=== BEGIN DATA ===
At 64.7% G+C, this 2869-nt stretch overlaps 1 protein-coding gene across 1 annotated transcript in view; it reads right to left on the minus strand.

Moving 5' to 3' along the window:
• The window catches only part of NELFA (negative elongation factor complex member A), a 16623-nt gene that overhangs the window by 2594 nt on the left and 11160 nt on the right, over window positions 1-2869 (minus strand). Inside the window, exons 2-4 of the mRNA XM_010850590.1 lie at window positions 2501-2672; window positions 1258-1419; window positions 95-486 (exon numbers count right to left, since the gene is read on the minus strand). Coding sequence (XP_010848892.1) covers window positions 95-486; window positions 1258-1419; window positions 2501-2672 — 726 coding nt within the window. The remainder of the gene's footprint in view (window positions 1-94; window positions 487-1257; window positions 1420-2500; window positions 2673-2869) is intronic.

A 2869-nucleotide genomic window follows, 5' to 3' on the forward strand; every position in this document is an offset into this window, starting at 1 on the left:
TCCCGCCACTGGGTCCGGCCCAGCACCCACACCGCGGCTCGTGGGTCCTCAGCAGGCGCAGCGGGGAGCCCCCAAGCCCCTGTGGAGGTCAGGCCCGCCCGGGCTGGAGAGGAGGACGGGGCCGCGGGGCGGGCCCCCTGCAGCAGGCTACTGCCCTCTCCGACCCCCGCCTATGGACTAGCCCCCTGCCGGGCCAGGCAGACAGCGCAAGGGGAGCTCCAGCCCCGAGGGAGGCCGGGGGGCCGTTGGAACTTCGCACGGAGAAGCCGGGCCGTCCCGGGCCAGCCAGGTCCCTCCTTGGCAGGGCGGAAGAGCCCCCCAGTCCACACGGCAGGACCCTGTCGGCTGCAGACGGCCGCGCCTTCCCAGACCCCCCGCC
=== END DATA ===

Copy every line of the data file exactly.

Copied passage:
At 64.7% G+C, this 2869-nt stretch overlaps 1 protein-coding gene across 1 annotated transcript in view; it reads right to left on the minus strand.

Moving 5' to 3' along the window:
• The window catches only part of NELFA (negative elongation factor complex member A), a 16623-nt gene that overhangs the window by 2594 nt on the left and 11160 nt on the right, over window positions 1-2869 (minus strand). Inside the window, exons 2-4 of the mRNA XM_010850590.1 lie at window positions 2501-2672; window positions 1258-1419; window positions 95-486 (exon numbers count right to left, since the gene is read on the minus strand). Coding sequence (XP_010848892.1) covers window positions 95-486; window positions 1258-1419; window positions 2501-2672 — 726 coding nt within the window. The remainder of the gene's footprint in view (window positions 1-94; window positions 487-1257; window positions 1420-2500; window positions 2673-2869) is intronic.

A 2869-nucleotide genomic window follows, 5' to 3' on the forward strand; every position in this document is an offset into this window, starting at 1 on the left:
TCCCGCCACTGGGTCCGGCCCAGCACCCACACCGCGGCTCGTGGGTCCTCAGCAGGCGCAGCGGGGAGCCCCCAAGCCCCTGTGGAGGTCAGGCCCGCCCGGGCTGGAGAGGAGGACGGGGCCGCGGGGCGGGCCCCCTGCAGCAGGCTACTGCCCTCTCCGACCCCCGCCTATGGACTAGCCCCCTGCCGGGCCAGGCAGACAGCGCAAGGGGAGCTCCAGCCCCGAGGGAGGCCGGGGGGCCGTTGGAACTTCGCACGGAGAAGCCGGGCCGTCCCGGGCCAGCCAGGTCCCTCCTTGGCAGGGCGGAAGAGCCCCCCAGTCCACACGGCAGGACCCTGTCGGCTGCAGACGGCCGCGCCTTCCCAGACCCCCCGCC